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The Average US Household Pays 47 Percent More for Electricity Than a Year Ago

Natural gas prices are soaring and the price of electricity along with it. How much more are you paying?
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CPI data from the BLS via St. Louis Fed, chart by Mish

CPI data from the BLS via St. Louis Fed, chart by Mish

Electric Rates in Texas Have Surged Over 70% as Summer Kicks In

On June 2, the Dallas Morning News reported  ‘We’re in trouble’: Electric Rates in Texas Have Surged Over 70% as Summer Kicks In

The price of natural gas has increased even more than crude oil, but many consumers may not have noticed. They will soon enough — in higher electric bills.

How much higher? Over 70% higher than a year ago for residential customers in Texas’ competitive market, according to the latest rate plans offered on the state’s Power to Choose website.

This month, the average residential rate listed on the site was 18.48 cents per kilowatt hour. That’s up from 10.5 cents in June 2021, according to data provided by the Association of Electric Companies of Texas.

For a family using 1,000 kWh of electricity a month, that translates into a monthly increase of roughly $80. Over a full year, that would sap nearly $1,000 extra from the family budget.

“We’ve never seen prices this high,” said Tim Morstad, associate state director for AARP Texas. “There’s going to be some real sticker shock here.”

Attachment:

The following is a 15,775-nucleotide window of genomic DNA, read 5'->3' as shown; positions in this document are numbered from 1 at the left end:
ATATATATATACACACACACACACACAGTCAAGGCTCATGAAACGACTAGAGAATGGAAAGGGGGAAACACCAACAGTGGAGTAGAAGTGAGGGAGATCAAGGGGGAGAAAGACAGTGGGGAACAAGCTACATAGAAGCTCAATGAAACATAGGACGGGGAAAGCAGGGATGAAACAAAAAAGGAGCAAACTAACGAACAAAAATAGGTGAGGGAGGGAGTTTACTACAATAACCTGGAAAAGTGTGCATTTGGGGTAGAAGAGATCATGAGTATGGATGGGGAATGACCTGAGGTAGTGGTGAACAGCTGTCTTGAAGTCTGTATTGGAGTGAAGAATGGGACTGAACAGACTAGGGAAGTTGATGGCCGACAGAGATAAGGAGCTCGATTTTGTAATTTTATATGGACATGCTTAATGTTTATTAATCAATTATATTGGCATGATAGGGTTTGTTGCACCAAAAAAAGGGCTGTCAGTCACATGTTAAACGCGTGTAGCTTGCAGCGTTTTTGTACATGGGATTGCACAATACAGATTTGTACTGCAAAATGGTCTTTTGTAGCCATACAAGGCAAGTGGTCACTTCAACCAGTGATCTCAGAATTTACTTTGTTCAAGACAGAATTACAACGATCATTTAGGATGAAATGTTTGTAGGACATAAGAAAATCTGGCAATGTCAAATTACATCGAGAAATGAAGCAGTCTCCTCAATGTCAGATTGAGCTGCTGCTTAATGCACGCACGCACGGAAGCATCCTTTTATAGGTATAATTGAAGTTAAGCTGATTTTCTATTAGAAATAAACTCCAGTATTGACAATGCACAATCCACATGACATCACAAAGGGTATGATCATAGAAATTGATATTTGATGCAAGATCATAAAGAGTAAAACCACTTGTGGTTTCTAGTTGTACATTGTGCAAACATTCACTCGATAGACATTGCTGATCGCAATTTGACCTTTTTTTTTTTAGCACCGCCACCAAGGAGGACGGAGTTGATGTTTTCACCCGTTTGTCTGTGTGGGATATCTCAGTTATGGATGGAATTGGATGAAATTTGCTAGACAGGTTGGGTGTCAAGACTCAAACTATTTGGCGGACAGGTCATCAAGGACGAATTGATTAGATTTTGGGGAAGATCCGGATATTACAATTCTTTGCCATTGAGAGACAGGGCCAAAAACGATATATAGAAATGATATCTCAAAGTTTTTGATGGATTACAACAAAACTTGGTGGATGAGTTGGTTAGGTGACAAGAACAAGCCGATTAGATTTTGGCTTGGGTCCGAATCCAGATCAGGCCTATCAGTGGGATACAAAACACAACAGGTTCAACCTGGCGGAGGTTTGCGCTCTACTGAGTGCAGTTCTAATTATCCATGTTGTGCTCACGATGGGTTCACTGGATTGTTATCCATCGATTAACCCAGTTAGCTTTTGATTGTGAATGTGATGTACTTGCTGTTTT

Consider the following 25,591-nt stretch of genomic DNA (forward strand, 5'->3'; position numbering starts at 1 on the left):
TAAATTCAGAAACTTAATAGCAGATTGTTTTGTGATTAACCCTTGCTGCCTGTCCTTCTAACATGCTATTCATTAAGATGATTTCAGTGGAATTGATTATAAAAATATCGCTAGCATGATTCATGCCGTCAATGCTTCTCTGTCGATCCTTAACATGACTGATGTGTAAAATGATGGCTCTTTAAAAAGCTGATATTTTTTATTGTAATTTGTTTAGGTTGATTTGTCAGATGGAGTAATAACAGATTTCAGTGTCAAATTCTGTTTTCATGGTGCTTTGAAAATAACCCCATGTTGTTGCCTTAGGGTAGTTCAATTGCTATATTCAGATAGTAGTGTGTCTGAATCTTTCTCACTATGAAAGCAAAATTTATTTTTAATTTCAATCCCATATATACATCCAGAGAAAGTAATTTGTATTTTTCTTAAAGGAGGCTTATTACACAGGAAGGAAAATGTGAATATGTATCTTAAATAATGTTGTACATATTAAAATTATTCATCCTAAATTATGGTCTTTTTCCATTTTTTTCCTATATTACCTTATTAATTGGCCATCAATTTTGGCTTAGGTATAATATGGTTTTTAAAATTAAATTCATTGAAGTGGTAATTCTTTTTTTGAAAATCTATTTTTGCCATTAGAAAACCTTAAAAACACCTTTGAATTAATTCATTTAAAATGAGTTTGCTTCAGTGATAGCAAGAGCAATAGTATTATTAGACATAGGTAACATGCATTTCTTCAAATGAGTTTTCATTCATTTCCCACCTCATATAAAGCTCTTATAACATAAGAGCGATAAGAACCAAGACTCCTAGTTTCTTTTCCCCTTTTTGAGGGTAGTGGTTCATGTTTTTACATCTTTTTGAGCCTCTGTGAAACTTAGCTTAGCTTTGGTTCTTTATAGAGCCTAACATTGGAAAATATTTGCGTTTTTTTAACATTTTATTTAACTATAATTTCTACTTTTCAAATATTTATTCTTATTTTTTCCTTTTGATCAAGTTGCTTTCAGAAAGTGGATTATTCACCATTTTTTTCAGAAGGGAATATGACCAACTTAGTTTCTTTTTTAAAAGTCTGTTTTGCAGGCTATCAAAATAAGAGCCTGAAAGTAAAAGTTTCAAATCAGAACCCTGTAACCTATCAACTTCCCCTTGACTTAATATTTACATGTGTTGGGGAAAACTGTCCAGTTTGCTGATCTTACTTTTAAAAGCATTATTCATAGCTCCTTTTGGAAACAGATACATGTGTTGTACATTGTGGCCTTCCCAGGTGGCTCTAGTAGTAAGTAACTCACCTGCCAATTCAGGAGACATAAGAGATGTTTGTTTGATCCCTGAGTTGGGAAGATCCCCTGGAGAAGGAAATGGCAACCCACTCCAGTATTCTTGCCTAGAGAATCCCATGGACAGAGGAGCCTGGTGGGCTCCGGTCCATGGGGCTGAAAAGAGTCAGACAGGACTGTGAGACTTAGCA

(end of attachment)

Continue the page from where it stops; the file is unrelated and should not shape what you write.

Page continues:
Sticker Shock

The Dallas Morning News posted a chart but some of the data was stale (as of April), the BLS discontinued Los Angeles, and Chicago is not available monthly.

My chart shows major metro areas with monthly posting current through July.

The average US household pays a whopping 47.3 percent more for electricity than a year ago. 

Texas is deregulated, most states aren't . But utilities, even when regulated, can and do petition for rate hikes when their costs go up. 

The percentage is important, but so is the starting point. 

CPI Electricity Index Level 

CPI data from the BLS via St. Louis Fed, chart by Mish

CPI data from the BLS via St. Louis Fed, chart by Mish

As miserable as many cities looks, San Francisco is in a class by itself.

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Cost Per Kilowatt-hour

Electricity price data from the BLS via St. Louis Fed, chart by Mish

Electricity price data from the BLS via St. Louis Fed, chart by Mish

Note that the key consumer cost is not just the price per kilowatt-hour but how much electricity one uses. 

Cities with hotter summers will use a lot more electricity for air conditioning than cities high in the mountains.  

US Natural Gas Price Near 14-Year Peak, EU Hits New Record

US Natural Gas Futures courtesy of Trading Economics

US Natural Gas Futures courtesy of Trading Economics

Earlier today I reported US Natural Gas Price Near 14-Year Peak, EU Hits New Record

The price of natural gas has been climbing for most of the month. This will translate to higher electrical costs in the CPI report for August.

How bad the electrical component feels will vary widely city by city. 

Given the price of gasoline has mostly stabilized for August, but electricity hasn't and rent likely hasn't, don't expect another "no inflation" reading in the next CPI report.

This post originated at MishTalk.Com

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